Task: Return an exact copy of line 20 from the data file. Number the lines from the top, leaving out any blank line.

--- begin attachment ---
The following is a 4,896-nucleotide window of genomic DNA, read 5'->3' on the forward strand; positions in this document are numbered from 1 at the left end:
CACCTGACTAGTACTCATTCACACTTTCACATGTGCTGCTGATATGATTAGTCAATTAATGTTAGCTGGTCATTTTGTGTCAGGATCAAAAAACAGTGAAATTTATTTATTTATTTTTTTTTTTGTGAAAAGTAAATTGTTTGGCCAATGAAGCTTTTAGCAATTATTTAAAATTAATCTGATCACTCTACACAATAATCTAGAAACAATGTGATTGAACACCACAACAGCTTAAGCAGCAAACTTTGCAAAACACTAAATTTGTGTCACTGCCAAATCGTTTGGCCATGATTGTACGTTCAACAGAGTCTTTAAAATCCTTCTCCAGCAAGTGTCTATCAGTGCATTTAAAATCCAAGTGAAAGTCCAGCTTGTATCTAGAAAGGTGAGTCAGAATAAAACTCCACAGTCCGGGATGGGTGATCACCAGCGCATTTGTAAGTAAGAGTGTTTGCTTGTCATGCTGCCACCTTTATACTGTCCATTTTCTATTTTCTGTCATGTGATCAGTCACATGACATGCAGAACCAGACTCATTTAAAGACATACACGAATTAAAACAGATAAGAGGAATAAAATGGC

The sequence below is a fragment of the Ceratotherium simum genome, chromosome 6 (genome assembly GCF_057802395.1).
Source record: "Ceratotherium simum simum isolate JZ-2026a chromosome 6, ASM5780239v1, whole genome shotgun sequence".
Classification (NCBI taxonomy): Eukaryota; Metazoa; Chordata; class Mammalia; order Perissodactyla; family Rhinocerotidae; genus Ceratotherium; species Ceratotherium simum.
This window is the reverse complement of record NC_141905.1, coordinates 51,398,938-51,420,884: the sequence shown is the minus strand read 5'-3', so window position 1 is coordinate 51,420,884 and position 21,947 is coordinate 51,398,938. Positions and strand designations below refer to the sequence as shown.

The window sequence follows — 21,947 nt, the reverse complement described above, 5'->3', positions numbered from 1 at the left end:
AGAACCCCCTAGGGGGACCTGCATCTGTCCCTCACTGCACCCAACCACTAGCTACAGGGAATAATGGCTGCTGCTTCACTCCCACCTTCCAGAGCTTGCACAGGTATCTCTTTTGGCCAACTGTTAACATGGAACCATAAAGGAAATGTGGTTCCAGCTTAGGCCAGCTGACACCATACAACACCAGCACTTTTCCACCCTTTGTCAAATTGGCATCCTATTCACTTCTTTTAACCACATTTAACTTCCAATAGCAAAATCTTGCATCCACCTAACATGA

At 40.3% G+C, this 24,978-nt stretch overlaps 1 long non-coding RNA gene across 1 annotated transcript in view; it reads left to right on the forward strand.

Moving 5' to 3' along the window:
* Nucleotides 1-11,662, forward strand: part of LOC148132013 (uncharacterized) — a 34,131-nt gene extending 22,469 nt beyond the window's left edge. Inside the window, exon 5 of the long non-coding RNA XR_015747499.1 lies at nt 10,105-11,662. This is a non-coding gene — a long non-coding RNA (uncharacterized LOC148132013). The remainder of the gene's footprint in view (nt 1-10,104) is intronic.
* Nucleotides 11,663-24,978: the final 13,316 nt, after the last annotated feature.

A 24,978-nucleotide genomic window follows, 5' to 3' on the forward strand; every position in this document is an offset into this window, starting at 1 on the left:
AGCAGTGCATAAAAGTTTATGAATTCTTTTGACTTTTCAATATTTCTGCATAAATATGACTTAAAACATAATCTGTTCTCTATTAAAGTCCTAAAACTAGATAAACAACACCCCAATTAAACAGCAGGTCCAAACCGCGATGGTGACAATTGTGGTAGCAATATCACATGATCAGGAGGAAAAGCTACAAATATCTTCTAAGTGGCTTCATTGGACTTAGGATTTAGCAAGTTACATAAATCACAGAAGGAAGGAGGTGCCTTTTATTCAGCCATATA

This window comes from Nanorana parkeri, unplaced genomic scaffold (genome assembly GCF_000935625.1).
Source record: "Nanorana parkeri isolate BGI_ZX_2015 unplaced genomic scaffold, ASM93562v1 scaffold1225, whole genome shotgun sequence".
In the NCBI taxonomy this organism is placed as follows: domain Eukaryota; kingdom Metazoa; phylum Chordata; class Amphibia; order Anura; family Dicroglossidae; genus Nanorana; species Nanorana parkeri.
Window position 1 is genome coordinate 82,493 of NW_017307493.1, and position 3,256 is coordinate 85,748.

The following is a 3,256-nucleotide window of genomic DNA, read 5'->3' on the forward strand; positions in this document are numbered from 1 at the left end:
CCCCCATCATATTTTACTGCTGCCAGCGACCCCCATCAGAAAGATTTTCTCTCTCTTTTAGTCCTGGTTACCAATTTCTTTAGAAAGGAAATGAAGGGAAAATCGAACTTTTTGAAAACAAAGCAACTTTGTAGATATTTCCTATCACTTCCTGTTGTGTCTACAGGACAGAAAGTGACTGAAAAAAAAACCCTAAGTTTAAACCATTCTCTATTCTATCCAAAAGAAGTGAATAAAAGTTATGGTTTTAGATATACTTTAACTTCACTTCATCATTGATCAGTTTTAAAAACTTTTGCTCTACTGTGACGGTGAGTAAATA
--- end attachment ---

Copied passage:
CCCCCATCATATTTTACTGCTGCCAGCGACCCCCATCAGAAAGATTTTCTCTCTCTTTTAGTCCTGGTTACCAATTTCTTTAGAAAGGAAATGAAGGGAAAATCGAACTTTTTGAAAACAAAGCAACTTTGTAGATATTTCCTATCACTTCCTGTTGTGTCTACAGGACAGAAAGTGACTGAAAAAAAAACCCTAAGTTTAAACCATTCTCTATTCTATCCAAAAGAAGTGAATAAAAGTTATGGTTTTAGATATACTTTAACTTCACTTCATCATTGATCAGTTTTAAAAACTTTTGCTCTACTGTGACGGTGAGTAAATA